Area retailers such as the Glass Dragon, which has three stores in Longview; Wildflowers, which has two stores in the city; Scooby Snacks, with one location in the city; and Brianna's Stop and Shop in Clarksville City sell the potpourri, Brian said, because manufacturers tweak their formulas to keep their product just above the law.
"When the city of Longview passed our local K-2 ordinance, the state Legislature had yet to take action on the topic," Hara said. "Since that time, the state Legislature has addressed K-2, but they haven't specifically dealt with some of the similarly used substances now in circulation."
The Longview City Council, Dean, Sheriff Maxey Cerliano and others have been trying to find a way to rid the city and the county of all forms of the product.
"Law enforcement has the responsibility to enforce the law but not the authority to create the law," Cerliano wrote in an email. "The state Legislature has the authority to enact state law, the city council has the authority to create city ordinances and the county commissioners court has a limited ability to enact certain special orders."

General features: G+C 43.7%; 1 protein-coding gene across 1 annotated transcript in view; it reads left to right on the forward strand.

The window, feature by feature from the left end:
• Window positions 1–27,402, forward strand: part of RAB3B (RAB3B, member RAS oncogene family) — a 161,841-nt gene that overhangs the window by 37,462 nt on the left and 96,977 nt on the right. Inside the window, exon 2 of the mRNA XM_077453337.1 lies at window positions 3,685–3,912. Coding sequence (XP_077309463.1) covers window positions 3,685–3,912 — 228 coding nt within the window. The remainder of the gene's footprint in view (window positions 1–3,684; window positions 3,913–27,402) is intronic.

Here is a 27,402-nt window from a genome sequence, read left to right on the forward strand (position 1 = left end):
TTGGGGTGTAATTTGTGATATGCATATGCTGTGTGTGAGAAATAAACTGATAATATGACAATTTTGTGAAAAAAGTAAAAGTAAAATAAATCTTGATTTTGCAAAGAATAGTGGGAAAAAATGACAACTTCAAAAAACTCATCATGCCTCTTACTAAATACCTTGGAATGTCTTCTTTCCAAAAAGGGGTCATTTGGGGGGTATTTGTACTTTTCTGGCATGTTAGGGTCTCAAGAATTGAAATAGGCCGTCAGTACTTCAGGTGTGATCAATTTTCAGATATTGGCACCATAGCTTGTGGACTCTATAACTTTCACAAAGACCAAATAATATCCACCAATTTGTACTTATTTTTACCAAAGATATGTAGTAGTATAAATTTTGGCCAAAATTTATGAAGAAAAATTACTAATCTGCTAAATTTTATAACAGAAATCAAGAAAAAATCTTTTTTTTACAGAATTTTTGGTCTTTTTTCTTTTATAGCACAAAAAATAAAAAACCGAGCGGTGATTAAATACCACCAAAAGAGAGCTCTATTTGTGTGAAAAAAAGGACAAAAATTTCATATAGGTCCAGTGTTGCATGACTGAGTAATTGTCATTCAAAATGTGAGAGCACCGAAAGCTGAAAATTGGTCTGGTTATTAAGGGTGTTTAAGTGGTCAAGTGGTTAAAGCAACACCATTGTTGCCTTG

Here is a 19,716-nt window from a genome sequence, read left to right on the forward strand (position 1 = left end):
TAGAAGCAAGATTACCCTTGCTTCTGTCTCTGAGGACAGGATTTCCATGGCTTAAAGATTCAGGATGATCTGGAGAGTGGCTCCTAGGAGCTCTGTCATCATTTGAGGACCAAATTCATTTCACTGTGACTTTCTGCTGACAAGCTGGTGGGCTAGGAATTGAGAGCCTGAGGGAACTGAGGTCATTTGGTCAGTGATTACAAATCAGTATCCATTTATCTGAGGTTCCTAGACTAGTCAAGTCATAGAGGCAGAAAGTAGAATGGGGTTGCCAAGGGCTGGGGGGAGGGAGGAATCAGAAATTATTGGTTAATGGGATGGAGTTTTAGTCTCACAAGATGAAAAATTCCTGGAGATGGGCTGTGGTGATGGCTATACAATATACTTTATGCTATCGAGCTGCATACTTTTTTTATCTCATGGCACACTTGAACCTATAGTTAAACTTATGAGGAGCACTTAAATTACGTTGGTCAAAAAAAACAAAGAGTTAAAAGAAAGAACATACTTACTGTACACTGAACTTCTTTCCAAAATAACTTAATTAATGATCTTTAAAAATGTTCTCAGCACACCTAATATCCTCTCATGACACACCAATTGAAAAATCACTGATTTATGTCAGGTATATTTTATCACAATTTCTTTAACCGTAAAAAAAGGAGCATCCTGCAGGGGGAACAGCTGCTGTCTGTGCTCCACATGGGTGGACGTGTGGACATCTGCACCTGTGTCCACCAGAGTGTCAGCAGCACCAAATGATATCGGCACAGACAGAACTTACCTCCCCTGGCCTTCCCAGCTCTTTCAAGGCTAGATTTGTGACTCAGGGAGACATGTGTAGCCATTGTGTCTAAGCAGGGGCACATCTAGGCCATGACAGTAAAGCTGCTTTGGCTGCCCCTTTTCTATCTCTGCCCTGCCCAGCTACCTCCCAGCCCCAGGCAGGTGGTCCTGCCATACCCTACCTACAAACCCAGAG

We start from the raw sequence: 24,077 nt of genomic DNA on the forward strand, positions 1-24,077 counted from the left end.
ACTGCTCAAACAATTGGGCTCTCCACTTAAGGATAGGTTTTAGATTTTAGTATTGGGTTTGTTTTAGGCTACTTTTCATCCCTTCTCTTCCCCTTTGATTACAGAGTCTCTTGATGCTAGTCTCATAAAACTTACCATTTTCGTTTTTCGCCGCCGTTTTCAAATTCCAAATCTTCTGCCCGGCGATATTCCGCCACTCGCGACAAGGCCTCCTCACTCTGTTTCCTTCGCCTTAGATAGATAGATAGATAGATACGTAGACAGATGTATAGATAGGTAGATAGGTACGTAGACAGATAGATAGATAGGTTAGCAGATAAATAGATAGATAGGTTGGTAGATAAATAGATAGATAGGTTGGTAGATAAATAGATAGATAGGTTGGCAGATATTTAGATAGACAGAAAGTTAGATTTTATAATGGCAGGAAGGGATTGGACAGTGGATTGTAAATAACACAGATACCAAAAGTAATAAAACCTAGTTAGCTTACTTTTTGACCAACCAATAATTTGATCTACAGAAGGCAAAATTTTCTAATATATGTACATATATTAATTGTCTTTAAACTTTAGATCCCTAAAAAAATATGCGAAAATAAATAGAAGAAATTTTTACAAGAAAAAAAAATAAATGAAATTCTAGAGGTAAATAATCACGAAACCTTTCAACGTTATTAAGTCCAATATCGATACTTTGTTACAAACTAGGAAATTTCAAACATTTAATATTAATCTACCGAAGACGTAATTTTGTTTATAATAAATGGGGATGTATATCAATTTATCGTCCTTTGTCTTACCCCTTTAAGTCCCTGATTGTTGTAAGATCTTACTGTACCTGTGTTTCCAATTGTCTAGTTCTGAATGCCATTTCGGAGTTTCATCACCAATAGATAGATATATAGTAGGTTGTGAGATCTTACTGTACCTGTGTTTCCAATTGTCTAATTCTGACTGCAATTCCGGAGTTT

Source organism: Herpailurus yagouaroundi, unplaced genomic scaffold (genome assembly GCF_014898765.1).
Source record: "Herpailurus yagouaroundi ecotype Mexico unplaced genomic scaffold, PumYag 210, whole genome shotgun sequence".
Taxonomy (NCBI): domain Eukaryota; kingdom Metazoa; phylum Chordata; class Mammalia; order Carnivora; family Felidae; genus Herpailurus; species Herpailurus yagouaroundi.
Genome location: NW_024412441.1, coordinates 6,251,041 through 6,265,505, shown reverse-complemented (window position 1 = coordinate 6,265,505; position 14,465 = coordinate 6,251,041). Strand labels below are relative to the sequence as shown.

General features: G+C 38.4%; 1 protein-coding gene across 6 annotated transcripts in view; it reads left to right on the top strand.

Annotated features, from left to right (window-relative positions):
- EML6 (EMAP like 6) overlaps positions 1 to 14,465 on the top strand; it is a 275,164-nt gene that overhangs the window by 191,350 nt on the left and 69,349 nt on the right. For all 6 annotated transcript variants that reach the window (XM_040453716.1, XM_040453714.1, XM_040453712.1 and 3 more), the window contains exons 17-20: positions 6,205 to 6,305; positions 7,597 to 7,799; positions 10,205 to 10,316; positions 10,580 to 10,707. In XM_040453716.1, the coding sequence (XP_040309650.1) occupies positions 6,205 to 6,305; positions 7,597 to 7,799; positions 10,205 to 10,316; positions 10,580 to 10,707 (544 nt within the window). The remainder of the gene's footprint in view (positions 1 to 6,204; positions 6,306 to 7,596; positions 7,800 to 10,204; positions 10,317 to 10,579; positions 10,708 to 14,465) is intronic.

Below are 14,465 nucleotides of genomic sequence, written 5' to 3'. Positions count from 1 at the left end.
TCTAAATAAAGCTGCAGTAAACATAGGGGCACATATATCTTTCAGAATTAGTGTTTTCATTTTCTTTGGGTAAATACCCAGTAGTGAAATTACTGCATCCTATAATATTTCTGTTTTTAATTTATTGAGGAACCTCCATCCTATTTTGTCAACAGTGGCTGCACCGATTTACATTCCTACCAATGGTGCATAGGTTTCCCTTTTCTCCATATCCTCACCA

Longview Police Chief Don Dingler, Kilgore Police Chief Todd Hunter, Gladewater Police Chief Robert Vine, White Oak Assistant Police Chief Terry Roach, Cerliano and Gregg County District Attorney Carl Dorrough met Jan. 30 at the sheriff's office to talk about the problem, Cerliano said.
"We continue to search for a legal solution to this enforcement problem. At this time, it would appear that the best avenue is enactment of a state law to address this problem. The Gregg County Organized Drug Enforcement Unit (CODE) has conducted undercover investigations into these operations," Cerliano said.
The products purchased by undercover officers were submitted for lab analysis, he said.
"The results of these lab tests failed to establish a violation of state law," Cerliano said.